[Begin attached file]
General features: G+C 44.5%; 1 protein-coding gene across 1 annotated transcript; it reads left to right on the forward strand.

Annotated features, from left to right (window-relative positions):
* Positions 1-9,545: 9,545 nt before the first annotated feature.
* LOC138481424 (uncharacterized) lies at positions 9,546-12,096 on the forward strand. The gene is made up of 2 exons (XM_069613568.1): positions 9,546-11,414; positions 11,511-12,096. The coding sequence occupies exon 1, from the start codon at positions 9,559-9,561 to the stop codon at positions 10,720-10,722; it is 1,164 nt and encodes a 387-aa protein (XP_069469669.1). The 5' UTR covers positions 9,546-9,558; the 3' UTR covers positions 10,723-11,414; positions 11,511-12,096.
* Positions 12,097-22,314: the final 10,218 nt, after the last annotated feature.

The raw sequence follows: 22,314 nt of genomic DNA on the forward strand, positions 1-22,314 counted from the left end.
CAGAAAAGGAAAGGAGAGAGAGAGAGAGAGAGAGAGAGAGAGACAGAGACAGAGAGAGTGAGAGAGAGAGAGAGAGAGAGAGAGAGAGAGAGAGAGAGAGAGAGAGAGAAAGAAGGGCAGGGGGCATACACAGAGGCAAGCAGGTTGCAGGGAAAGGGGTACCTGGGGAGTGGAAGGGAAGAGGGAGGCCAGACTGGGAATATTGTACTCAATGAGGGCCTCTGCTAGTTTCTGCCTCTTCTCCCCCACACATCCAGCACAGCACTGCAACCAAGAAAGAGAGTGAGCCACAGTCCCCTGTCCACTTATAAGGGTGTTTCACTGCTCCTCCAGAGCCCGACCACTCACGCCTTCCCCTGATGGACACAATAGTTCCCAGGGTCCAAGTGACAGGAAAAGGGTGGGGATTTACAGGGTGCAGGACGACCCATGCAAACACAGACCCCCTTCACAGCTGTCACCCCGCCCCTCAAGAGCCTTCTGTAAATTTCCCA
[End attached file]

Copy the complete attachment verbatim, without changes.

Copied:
General features: G+C 44.5%; 1 protein-coding gene across 1 annotated transcript; it reads left to right on the forward strand.

Annotated features, from left to right (window-relative positions):
* Positions 1-9,545: 9,545 nt before the first annotated feature.
* LOC138481424 (uncharacterized) lies at positions 9,546-12,096 on the forward strand. The gene is made up of 2 exons (XM_069613568.1): positions 9,546-11,414; positions 11,511-12,096. The coding sequence occupies exon 1, from the start codon at positions 9,559-9,561 to the stop codon at positions 10,720-10,722; it is 1,164 nt and encodes a 387-aa protein (XP_069469669.1). The 5' UTR covers positions 9,546-9,558; the 3' UTR covers positions 10,723-11,414; positions 11,511-12,096.
* Positions 12,097-22,314: the final 10,218 nt, after the last annotated feature.

The raw sequence follows: 22,314 nt of genomic DNA on the forward strand, positions 1-22,314 counted from the left end.
CAGAAAAGGAAAGGAGAGAGAGAGAGAGAGAGAGAGAGAGAGACAGAGACAGAGAGAGTGAGAGAGAGAGAGAGAGAGAGAGAGAGAGAGAGAGAGAGAGAGAGAGAGAAAGAAGGGCAGGGGGCATACACAGAGGCAAGCAGGTTGCAGGGAAAGGGGTACCTGGGGAGTGGAAGGGAAGAGGGAGGCCAGACTGGGAATATTGTACTCAATGAGGGCCTCTGCTAGTTTCTGCCTCTTCTCCCCCACACATCCAGCACAGCACTGCAACCAAGAAAGAGAGTGAGCCACAGTCCCCTGTCCACTTATAAGGGTGTTTCACTGCTCCTCCAGAGCCCGACCACTCACGCCTTCCCCTGATGGACACAATAGTTCCCAGGGTCCAAGTGACAGGAAAAGGGTGGGGATTTACAGGGTGCAGGACGACCCATGCAAACACAGACCCCCTTCACAGCTGTCACCCCGCCCCTCAAGAGCCTTCTGTAAATTTCCCA